Just wanted to take a moment to discuss a small little phenomenon that is sweeping the nation – that phenomenon is called “Bluey”. Generally speaking, there are two types of Australians – those that have seen and love Bluey and those that are yet to see and love it.
For those that fall into the latter, Bluey is Australian’s answer to Peppa Pig and The Simpsons, it is a 7-minute cartoon that follows a six-year-old cattle dog named Bluey who lives with her dad Bandit, mum Chilli and four-year-old sister, Bingo.
Launching October 2018, the program has built a loyal audience and had a massive last few months. In May 2019, ABC renewed Bluey for a second season. In June 2019 BBC Studios announced a partnership which will see Bluey telecast globally on Disney Junior and Disney+. In July 2019, the program won a Logie for Most Outstanding Children’s Program and just recently the program clicked over 100 million plays on iviews.
Something that probably went unnoticed was that a few weeks ago on Friday 26th July, Bluey averaged 440,822 national metro viewers – making it the highest rating Non-Sports event on ANY of the secondary channels since January 2015.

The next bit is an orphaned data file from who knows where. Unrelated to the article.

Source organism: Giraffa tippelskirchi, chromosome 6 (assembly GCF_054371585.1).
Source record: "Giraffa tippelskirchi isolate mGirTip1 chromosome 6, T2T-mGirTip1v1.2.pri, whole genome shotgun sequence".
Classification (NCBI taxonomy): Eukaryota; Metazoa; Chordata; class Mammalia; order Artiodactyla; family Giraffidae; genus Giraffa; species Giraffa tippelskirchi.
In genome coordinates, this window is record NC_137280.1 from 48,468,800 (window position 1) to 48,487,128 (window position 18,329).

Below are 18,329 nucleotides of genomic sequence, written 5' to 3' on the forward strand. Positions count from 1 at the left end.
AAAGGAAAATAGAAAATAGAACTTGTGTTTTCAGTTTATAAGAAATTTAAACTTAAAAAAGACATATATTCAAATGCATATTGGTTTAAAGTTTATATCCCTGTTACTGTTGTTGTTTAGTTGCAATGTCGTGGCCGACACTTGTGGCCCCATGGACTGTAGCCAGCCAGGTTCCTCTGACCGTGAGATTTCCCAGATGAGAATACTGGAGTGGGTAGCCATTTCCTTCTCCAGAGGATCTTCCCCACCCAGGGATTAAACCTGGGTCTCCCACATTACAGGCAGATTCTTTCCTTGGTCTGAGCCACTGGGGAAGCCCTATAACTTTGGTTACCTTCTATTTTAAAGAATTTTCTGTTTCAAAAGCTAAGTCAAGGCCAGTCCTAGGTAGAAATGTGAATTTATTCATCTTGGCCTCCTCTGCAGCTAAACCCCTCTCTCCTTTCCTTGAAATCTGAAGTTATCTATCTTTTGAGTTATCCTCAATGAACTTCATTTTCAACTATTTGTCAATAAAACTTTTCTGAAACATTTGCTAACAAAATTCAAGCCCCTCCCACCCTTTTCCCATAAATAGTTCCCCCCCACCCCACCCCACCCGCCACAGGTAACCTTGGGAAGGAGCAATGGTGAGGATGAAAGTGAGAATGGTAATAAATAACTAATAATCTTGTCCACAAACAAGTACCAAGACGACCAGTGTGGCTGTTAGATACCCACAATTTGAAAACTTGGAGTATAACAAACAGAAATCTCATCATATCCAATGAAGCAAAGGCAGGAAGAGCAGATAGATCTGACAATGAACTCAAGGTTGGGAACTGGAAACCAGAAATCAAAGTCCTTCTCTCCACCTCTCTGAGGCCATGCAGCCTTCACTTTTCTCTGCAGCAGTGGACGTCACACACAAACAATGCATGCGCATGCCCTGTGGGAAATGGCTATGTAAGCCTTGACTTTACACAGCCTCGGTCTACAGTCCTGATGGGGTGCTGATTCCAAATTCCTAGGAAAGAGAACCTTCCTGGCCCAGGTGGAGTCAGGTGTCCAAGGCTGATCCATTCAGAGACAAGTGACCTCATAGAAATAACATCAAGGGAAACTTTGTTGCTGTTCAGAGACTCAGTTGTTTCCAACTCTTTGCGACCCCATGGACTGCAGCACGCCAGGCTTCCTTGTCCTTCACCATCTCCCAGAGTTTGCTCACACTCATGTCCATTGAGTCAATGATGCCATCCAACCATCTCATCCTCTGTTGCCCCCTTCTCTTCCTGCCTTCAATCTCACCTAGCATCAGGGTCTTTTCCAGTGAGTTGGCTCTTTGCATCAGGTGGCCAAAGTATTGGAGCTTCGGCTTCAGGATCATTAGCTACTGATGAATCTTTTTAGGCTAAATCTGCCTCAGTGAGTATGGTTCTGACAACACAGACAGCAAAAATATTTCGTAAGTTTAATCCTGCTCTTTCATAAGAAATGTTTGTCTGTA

To put that 440,822 metro audience into further perspective it was the 11th highest rating program for that day beating programs like The Living Room, Gardening Australia, 10 News and The Project.
So, who is watching Bluey? Statistically speaking on Metro TV, 67% of the audience are People 0-17 while the other 33% are obviously Adults. Interestingly within the People 0-17 age group, 99.1% of them are aged 0-12, clearly teenagers are too cool for Bluey. Within all adults, 89% of the audience are aged 25-54. Bluey's core audiences are Grocery Buyers with Children 0-2 and Children 0-12.
My hope is that this little dog can provide the content makers of Australia that spark to make them believe in their own 'original' ideas instead of just going with the 'same old' shock value reality TV formats. Let's not forget that the surprise hit of 2019 was a show simply about 'people building stuff with Lego' - Like Bluey, LEGO Masters is quality entertainment for the whole family.
Households with children account for around a third of all Australian households, but they (we) are screaming for more family orientated content on TV – something to pry them away from their devices and individual screens bringing them back sharing content as a family unit. Despite just being a 7-minute-long comedy, I really wish that Bluey doesn’t become a one hit wonder and that its wholesome and refreshing nature lays the blueyprint (see what I did there) for future Australian content.
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